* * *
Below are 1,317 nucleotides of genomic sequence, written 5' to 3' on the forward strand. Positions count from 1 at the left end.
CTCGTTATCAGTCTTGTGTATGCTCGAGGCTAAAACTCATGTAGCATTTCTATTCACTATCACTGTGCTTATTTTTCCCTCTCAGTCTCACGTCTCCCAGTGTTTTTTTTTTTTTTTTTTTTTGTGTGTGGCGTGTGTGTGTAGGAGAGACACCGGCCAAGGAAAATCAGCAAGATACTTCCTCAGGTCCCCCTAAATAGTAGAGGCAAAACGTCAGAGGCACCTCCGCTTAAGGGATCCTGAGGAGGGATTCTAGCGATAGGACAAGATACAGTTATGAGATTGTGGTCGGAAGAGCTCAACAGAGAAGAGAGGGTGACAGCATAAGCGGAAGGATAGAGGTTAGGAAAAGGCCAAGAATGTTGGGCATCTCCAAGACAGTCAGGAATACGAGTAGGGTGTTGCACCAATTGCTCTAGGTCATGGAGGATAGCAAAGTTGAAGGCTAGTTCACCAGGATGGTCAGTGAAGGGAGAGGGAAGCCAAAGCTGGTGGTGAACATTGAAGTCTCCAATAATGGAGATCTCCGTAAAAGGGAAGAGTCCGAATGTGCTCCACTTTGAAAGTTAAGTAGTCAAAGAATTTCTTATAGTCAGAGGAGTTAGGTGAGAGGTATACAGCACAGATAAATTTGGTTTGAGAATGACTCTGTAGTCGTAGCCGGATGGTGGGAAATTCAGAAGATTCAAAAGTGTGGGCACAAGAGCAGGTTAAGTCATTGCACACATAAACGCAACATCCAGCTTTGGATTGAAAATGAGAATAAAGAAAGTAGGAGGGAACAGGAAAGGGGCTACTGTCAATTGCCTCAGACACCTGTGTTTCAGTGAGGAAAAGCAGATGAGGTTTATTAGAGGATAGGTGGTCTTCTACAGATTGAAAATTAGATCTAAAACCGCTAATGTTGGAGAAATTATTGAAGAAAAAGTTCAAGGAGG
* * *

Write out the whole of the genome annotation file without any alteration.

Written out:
Below are 1,317 nucleotides of genomic sequence, written 5' to 3' on the forward strand. Positions count from 1 at the left end.
CTCGTTATCAGTCTTGTGTATGCTCGAGGCTAAAACTCATGTAGCATTTCTATTCACTATCACTGTGCTTATTTTTCCCTCTCAGTCTCACGTCTCCCAGTGTTTTTTTTTTTTTTTTTTTTTGTGTGTGGCGTGTGTGTGTAGGAGAGACACCGGCCAAGGAAAATCAGCAAGATACTTCCTCAGGTCCCCCTAAATAGTAGAGGCAAAACGTCAGAGGCACCTCCGCTTAAGGGATCCTGAGGAGGGATTCTAGCGATAGGACAAGATACAGTTATGAGATTGTGGTCGGAAGAGCTCAACAGAGAAGAGAGGGTGACAGCATAAGCGGAAGGATAGAGGTTAGGAAAAGGCCAAGAATGTTGGGCATCTCCAAGACAGTCAGGAATACGAGTAGGGTGTTGCACCAATTGCTCTAGGTCATGGAGGATAGCAAAGTTGAAGGCTAGTTCACCAGGATGGTCAGTGAAGGGAGAGGGAAGCCAAAGCTGGTGGTGAACATTGAAGTCTCCAATAATGGAGATCTCCGTAAAAGGGAAGAGTCCGAATGTGCTCCACTTTGAAAGTTAAGTAGTCAAAGAATTTCTTATAGTCAGAGGAGTTAGGTGAGAGGTATACAGCACAGATAAATTTGGTTTGAGAATGACTCTGTAGTCGTAGCCGGATGGTGGGAAATTCAGAAGATTCAAAAGTGTGGGCACAAGAGCAGGTTAAGTCATTGCACACATAAACGCAACATCCAGCTTTGGATTGAAAATGAGAATAAAGAAAGTAGGAGGGAACAGGAAAGGGGCTACTGTCAATTGCCTCAGACACCTGTGTTTCAGTGAGGAAAAGCAGATGAGGTTTATTAGAGGATAGGTGGTCTTCTACAGATTGAAAATTAGATCTAAAACCGCTAATGTTGGAGAAATTATTGAAGAAAAAGTTCAAGGAGG